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Did you know that 13 is considered to be an unlucky
number in some countries? So much so that many
buildings, elevators and hotels around the world avoid labeling floors and rooms with number 13.

Also, 13 is a prime number! So, either you believe in 13’s bad luck or not, we are ready to discuss great things about this number.

We will start recalling some definitions that we have widely discussed in our Prime Numbers article. If you still feel unfamiliar with these notions, we invite you to first read that article and come back here later.

A factor of a natural number is a positive divisor of the number. A proper factor of a natural number is a factor that is different from 1 and from the number itself. For example, 26 = 2×13 = 1×26; thus, 1, 2, 13, and 26 are all factors of 26, but only 2 and 13 are proper factors of 26.

A natural number is called a prime number if it is greater than 1, and it doesn’t have proper factors. For example, the first prime numbers are 2, 3, 5, 7, and 11.

A composite number is a natural number that has proper factors. As we saw, 26 has two proper factors, thus 26 is a composite number.

Why is 13 a prime number?

Number 13 is prime because it doesn’t have proper factors. In other words, the only factors of 13 are 1 and itself. To be sure of it, we can use the following property.

If 𝒏 is a natural number, and neither of the prime numbers is less than divides 𝒏, then 𝒏 is a prime number.

Notice that 13 < 16, thus .

Therefore, the prime numbers less than are 2 and 3.

Since 13 isn’t an even number, 2 doesn’t divide 13. Moreover, 13=(3×4)+1, meaning that 3 doesn’t divide 13 either. Then, by the property above, 13 is a prime number.

On the other hand, prime numbers cannot be split into equal parts, each having more than one element. This is another way of verifying that 13 is a prime number:

  • For example, if we split 13 stars into three parts, then one part will have more stars than the others. The parts won’t be equal!
    The same happens if we split 13 stars into two, four, five, or six parts.
  • If we split 13 stars into seven or more parts, one of the parts will have a single star.

Thus, the only way of splitting 13 stars into equal parts is putting one star in each of 13 parts. This means that 13 is a prime number!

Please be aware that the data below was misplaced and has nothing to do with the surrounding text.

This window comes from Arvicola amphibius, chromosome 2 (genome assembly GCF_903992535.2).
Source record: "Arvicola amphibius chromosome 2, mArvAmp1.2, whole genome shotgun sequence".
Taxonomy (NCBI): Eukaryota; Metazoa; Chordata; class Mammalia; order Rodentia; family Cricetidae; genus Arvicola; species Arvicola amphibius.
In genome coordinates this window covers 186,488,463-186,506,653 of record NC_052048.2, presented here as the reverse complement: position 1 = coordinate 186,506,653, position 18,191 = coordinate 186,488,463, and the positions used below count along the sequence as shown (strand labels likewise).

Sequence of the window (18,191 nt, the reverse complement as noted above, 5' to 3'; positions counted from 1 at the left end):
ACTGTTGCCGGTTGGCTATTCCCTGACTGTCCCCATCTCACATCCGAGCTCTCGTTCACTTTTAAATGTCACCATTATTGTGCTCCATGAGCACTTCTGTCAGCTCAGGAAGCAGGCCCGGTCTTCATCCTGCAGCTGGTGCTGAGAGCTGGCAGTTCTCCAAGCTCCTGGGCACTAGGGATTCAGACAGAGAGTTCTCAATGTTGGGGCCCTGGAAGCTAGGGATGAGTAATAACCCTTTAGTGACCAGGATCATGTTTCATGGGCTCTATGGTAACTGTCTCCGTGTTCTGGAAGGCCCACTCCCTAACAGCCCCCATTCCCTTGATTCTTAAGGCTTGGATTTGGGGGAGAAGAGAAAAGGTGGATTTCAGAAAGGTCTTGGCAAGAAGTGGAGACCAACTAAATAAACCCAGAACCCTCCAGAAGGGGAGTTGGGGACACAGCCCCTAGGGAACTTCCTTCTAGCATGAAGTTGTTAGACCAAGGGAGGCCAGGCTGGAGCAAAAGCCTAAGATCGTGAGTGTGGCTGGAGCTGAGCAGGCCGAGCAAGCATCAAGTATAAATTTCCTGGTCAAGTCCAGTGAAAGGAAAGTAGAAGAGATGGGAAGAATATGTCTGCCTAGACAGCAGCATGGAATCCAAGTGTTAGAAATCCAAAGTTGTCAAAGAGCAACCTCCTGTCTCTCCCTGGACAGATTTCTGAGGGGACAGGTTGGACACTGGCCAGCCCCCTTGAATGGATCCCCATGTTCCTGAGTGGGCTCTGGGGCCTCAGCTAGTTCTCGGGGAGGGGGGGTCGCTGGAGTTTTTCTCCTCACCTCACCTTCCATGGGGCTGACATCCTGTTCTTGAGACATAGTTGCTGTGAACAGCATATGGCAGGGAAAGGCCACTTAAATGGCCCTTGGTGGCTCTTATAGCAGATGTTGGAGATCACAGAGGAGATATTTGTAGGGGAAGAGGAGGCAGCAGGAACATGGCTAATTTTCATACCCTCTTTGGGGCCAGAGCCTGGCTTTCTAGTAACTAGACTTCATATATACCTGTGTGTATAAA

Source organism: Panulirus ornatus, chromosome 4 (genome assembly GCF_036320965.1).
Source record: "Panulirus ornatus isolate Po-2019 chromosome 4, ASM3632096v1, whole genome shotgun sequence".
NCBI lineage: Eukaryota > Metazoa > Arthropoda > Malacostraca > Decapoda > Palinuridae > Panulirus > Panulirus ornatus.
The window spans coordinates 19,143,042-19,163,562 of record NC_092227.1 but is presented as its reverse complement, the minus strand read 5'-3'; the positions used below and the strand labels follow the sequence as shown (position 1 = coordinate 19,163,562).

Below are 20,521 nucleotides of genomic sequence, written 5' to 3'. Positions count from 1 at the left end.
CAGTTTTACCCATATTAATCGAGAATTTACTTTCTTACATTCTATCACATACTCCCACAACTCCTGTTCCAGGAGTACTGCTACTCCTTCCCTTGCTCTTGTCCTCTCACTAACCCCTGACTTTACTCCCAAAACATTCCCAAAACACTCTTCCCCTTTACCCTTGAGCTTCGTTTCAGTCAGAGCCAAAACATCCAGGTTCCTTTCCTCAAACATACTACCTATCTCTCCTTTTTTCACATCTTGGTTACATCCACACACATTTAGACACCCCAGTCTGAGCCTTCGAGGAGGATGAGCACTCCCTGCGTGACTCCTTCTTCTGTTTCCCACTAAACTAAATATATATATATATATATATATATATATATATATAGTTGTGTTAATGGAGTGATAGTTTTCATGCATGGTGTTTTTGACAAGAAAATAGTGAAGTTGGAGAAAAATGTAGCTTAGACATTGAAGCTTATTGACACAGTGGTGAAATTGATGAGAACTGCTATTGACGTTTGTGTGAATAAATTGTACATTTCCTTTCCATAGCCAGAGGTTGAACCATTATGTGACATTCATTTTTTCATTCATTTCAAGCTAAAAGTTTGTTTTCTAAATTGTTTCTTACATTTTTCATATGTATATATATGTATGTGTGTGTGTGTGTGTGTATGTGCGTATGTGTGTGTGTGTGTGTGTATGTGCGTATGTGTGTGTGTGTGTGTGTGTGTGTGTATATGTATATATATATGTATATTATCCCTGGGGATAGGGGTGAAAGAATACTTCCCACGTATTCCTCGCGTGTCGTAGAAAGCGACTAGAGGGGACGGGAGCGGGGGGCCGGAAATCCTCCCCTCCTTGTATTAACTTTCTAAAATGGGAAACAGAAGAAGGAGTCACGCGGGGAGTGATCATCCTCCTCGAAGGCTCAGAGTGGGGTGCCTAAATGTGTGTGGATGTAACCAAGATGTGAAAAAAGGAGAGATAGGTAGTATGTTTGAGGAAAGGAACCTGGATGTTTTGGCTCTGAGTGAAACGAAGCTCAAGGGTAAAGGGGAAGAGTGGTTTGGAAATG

Which class of prime number is 13?

Number 13 is a special kind of prime number since when we change the position of its digits, we get 31 which is again a prime number.

Since 13=11+2 and 11 is another prime, then 13 is a twin prime: this is, a prime number that is 2 less or 2 more than another prime number.

Number 13 can be classified into different classes of prime numbers. However, as we will see next, it doesn’t belong to any of the three classes that we mention below.

Classes of Prime Numbers
Primoral prime It is a prime number of the form

, or

  where

  are the first n prime numbers.

No
Mersenne prime It is a prime number of the form

where n is an integer.

No
Safe prime It is a prime number of the form  2p+1  where p is also a prime number. No

Let’s find out why:

  • If we use the first two prime numbers 2 and 3 in the primoral formula,
    we get (2 × 3) − 1 = 5, and (2 × 3) + 1 = 7.
    Moreover, using the first three prime numbers 2, 3 and 5, we get (2 × 3 × 5) − 1 = 29,
    and (2 × 3 × 5) + 1 = 31. Notice that the first two of the resulting numbers
    are less than 13, and the last two are greater than 13, thus 13 has not the form of a primoral prime.
  • Notice that:

    Therefore, 13 doesn’t have the form of a Mersenne prime.
  • Let’s consider the values that takes 2p+1, for different primes p:
    p 2p+1
    2 2(2)+1=5
    3 2(3)+1=7
    5 2(5)+1=11
    7 2(7)+1=15

Since 13 is not in the right column, then 13 doesn’t have the form of a safe prime.

We invite you to read other articles on prime numbers, on our webpage, to find out which other prime numbers belong to these classes.

Frequently Asked Questions

Yes, because its only factors are 1 and itself.

No, because it doesn’t have proper factors.

No, because it is greater than (2 × 3) ± 1, and less than (2 × 3 × 5) ± 1.

No, because it is between .

No, because it is between 2(5)+1=11 and 2(7)+1=15.

What do you think about this article? Share your opinion with us

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